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19 Mar 2004

STD/HIV clinic for gay patients in shenzhen

China will set up its first gay outpatient clinic in Shenzhen; grants marriage licence to second transsexual.

From denying the existence of HIV/AIDS in China to concealing numbers, China has announced that it would set up the first outpatient department for gay men at the Shenzhen Municipal Hospital of Epidemic Diseases.

An estimated 100,000 gay men live in the economically booming city of Shenzhen.
According to a Xinhua news report, the new outpatient department is aimed to help prevent sexual transmission diseases (STD) and AIDS from spreading in the southern metropolis, through offering special medical service to the city's growing number homosexuals.

It's estimated that there are about 100,000 gay men in the economically booming city of Shenzhen which borders Hong Kong Special Administrative Region. The figure, which is said to outnumber gay men in the Chinese mainland, is still gaining momentum.

Cheng Jinquan, president of Shenzhen Municipal Hospital said that medical experts and doctors from abroad, mainly Britain, will set up the clinic which would open this year. The hospital has also tied up with the British Royal Hospital project in preventing and treating dermatosis and STD in Shenzhen. The project named the Sino-Britain Service Centre of STD and Dermatosis had officially began service on Tuesday.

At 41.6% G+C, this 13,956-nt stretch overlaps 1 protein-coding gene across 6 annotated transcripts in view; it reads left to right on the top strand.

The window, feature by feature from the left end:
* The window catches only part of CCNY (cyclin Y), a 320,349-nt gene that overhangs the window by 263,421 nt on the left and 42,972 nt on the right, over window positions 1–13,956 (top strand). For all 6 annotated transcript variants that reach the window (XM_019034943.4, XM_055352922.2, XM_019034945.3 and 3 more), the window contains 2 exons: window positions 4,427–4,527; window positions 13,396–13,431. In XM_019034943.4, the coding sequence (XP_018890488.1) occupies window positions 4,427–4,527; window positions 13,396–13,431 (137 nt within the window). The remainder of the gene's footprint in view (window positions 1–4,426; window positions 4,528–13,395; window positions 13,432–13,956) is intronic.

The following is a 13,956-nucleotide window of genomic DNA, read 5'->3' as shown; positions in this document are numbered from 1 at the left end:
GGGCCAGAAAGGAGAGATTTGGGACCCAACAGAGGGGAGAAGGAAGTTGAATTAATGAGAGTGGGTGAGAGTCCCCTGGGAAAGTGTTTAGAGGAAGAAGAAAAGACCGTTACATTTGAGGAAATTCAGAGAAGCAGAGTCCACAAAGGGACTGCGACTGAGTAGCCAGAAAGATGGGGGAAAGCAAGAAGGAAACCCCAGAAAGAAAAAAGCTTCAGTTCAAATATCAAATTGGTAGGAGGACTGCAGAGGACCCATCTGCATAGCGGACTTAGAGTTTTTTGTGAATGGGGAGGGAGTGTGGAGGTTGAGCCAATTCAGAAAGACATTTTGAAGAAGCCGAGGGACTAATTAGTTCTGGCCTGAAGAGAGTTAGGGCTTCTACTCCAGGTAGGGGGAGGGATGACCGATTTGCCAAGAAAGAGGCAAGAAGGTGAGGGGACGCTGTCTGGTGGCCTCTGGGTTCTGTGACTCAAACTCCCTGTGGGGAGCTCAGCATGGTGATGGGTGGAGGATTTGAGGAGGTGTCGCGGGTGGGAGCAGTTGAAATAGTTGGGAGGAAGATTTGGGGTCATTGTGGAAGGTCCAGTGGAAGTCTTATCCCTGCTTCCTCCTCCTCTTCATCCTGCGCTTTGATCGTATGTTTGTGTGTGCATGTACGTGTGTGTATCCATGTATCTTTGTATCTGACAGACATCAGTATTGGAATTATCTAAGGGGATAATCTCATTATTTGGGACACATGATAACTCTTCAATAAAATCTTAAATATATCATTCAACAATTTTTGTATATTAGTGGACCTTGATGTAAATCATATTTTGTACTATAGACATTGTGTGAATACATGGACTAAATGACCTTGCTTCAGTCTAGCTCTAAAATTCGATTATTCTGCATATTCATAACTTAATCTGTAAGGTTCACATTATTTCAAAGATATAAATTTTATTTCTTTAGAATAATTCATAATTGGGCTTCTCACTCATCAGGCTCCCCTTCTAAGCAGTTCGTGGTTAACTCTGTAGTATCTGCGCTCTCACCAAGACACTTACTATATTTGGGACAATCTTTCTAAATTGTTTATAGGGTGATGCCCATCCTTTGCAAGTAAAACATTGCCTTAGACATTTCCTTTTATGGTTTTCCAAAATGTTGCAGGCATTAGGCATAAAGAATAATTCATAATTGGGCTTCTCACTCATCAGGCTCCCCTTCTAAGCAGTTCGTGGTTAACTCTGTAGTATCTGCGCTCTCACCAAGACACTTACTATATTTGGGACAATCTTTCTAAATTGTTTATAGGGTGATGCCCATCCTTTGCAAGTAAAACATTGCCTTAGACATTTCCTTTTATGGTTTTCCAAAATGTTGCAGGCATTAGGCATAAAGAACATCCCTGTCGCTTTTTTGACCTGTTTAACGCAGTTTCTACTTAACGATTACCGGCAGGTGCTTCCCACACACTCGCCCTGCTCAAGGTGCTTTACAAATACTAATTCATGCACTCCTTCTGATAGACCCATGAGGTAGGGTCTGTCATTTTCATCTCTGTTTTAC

"AIDS and STD are actually threatening Shenzhen and even the whole of Guangdong Province," Cheng said.

The province of Guangdong has the fourth largest number of detected HIV/AIDs cases in the country, following Yunnan Province in Southwest China, the Xinjiang Uygur Autonomous Region and the Guangxi Zhuang Autonomous Region, said the report.

Guangdong has been estimated to have more than 30,000 AIDS patients and virus carriers by the end of last year and in the last year alone, a total of 191 people were detected to be AIDS patients.

In medical examinations for 120,000 pregnant women in the city last year, 550 of them were diagnosed to have contracted syphilis.

The government estimates there are 840,000 HIV/AIDS cases, but international experts believe the real figure is much higher and have warned there could be 10 million cases by 2010. Despite the official figure, Chinese officials said that only 10 percent of those people know they have HIV/AIDS.

In related China news, a male to female transsexual in Shuangliu County in Southwest Sichuan Province has become the second transsexual to be allowed to legally marry in recent months. According to local media, the 37-year-old, Zhang Lin, who fathered a 12-year-old daughter by his former wife prior to her surgery, also received a new ID card.

China's Ministry of Civil Affairs' marriage affairs department said that while China does not allow same-sex unions, it allows transsexuals getting to get married to an opposite-sex partner.

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